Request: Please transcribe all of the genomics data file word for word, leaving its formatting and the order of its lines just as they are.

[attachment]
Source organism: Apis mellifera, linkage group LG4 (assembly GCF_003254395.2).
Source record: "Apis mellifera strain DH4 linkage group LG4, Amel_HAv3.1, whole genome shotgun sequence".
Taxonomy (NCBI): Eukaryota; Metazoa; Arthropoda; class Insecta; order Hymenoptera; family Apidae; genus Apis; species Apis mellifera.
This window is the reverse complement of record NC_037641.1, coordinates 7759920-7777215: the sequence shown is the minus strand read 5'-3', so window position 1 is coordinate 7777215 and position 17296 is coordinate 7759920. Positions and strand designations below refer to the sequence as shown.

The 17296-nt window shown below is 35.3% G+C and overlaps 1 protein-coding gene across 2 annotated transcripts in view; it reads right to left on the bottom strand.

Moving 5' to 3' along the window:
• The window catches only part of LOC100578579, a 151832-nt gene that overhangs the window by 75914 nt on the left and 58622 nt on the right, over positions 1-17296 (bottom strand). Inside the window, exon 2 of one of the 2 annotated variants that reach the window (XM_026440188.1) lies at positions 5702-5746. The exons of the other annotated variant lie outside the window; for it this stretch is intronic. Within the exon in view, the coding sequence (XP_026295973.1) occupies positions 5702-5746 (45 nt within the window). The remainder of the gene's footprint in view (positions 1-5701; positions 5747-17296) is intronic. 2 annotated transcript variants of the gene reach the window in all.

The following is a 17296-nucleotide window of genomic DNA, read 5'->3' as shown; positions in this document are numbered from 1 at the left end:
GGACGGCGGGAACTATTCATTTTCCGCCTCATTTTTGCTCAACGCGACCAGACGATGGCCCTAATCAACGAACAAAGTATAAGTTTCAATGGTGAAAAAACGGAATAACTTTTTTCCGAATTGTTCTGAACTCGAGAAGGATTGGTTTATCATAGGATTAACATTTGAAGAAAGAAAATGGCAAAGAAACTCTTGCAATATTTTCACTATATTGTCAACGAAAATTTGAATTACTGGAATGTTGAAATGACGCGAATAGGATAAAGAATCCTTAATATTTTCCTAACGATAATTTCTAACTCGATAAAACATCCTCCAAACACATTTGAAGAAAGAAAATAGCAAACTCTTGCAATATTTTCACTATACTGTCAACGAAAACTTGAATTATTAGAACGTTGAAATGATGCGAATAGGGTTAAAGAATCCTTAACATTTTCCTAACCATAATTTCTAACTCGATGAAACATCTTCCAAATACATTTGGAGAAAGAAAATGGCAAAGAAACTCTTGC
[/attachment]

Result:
Source organism: Apis mellifera, linkage group LG4 (assembly GCF_003254395.2).
Source record: "Apis mellifera strain DH4 linkage group LG4, Amel_HAv3.1, whole genome shotgun sequence".
Taxonomy (NCBI): Eukaryota; Metazoa; Arthropoda; class Insecta; order Hymenoptera; family Apidae; genus Apis; species Apis mellifera.
This window is the reverse complement of record NC_037641.1, coordinates 7759920-7777215: the sequence shown is the minus strand read 5'-3', so window position 1 is coordinate 7777215 and position 17296 is coordinate 7759920. Positions and strand designations below refer to the sequence as shown.

The 17296-nt window shown below is 35.3% G+C and overlaps 1 protein-coding gene across 2 annotated transcripts in view; it reads right to left on the bottom strand.

Moving 5' to 3' along the window:
• The window catches only part of LOC100578579, a 151832-nt gene that overhangs the window by 75914 nt on the left and 58622 nt on the right, over positions 1-17296 (bottom strand). Inside the window, exon 2 of one of the 2 annotated variants that reach the window (XM_026440188.1) lies at positions 5702-5746. The exons of the other annotated variant lie outside the window; for it this stretch is intronic. Within the exon in view, the coding sequence (XP_026295973.1) occupies positions 5702-5746 (45 nt within the window). The remainder of the gene's footprint in view (positions 1-5701; positions 5747-17296) is intronic. 2 annotated transcript variants of the gene reach the window in all.

The following is a 17296-nucleotide window of genomic DNA, read 5'->3' as shown; positions in this document are numbered from 1 at the left end:
GGACGGCGGGAACTATTCATTTTCCGCCTCATTTTTGCTCAACGCGACCAGACGATGGCCCTAATCAACGAACAAAGTATAAGTTTCAATGGTGAAAAAACGGAATAACTTTTTTCCGAATTGTTCTGAACTCGAGAAGGATTGGTTTATCATAGGATTAACATTTGAAGAAAGAAAATGGCAAAGAAACTCTTGCAATATTTTCACTATATTGTCAACGAAAATTTGAATTACTGGAATGTTGAAATGACGCGAATAGGATAAAGAATCCTTAATATTTTCCTAACGATAATTTCTAACTCGATAAAACATCCTCCAAACACATTTGAAGAAAGAAAATAGCAAACTCTTGCAATATTTTCACTATACTGTCAACGAAAACTTGAATTATTAGAACGTTGAAATGATGCGAATAGGGTTAAAGAATCCTTAACATTTTCCTAACCATAATTTCTAACTCGATGAAACATCTTCCAAATACATTTGGAGAAAGAAAATGGCAAAGAAACTCTTGC